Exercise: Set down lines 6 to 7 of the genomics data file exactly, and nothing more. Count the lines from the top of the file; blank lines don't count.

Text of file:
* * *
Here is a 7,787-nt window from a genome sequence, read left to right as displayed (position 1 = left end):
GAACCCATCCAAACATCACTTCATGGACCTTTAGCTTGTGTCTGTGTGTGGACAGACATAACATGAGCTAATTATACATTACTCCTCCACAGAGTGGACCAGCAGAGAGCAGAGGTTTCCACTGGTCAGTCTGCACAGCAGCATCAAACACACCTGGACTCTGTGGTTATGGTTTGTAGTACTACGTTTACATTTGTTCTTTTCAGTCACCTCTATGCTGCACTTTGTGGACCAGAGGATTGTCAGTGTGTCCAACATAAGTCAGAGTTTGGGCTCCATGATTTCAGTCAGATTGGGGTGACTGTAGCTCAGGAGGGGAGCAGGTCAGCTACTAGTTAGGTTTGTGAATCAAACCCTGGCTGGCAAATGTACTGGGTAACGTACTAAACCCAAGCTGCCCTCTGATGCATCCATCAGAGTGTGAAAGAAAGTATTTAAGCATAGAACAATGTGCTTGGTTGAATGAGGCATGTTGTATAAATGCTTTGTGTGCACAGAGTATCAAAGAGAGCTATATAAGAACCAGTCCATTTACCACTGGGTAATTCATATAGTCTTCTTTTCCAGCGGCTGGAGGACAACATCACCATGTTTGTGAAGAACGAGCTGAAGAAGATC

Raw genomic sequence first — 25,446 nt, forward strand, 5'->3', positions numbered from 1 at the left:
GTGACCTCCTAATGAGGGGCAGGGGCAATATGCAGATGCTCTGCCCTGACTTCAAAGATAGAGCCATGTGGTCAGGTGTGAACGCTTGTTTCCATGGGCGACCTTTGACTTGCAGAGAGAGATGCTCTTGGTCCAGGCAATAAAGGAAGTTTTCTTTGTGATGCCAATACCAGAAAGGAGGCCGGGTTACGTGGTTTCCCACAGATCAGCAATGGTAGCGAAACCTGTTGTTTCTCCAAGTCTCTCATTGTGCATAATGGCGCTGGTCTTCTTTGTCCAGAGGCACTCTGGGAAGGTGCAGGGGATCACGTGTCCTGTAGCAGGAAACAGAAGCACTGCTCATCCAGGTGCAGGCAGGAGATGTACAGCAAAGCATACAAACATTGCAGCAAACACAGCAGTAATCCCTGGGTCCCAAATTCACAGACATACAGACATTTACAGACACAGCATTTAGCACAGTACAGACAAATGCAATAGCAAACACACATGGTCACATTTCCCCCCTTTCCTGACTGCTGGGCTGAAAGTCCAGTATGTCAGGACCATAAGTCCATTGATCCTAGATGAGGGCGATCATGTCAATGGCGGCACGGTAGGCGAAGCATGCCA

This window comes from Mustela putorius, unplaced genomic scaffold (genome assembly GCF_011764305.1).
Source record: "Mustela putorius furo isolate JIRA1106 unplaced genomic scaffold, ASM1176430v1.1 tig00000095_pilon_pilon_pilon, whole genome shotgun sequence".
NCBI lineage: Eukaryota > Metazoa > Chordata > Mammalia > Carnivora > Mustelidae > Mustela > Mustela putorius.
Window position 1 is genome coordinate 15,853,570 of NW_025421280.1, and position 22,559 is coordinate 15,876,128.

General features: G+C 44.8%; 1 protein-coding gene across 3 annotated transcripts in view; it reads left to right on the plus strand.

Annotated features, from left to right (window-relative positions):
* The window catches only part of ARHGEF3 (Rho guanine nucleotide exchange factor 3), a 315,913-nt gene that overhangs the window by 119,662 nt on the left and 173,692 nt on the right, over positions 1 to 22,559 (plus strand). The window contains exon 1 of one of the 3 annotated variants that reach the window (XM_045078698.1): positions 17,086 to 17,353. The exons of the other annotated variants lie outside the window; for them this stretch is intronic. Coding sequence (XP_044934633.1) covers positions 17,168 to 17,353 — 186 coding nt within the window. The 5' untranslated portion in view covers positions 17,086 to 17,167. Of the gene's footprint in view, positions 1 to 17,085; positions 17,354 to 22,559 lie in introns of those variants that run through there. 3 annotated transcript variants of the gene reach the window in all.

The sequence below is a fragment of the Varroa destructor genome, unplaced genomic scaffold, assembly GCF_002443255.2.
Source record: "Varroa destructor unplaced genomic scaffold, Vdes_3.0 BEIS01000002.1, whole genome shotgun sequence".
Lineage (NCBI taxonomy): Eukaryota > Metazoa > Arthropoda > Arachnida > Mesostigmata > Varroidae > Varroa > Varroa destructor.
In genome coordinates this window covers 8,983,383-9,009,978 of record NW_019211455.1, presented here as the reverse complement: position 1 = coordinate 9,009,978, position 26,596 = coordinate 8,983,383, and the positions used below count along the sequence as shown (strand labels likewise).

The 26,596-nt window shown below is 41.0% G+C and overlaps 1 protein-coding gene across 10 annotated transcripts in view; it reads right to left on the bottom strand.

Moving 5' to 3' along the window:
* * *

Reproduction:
Source record: "Mustela putorius furo isolate JIRA1106 unplaced genomic scaffold, ASM1176430v1.1 tig00000095_pilon_pilon_pilon, whole genome shotgun sequence".
NCBI lineage: Eukaryota > Metazoa > Chordata > Mammalia > Carnivora > Mustelidae > Mustela > Mustela putorius.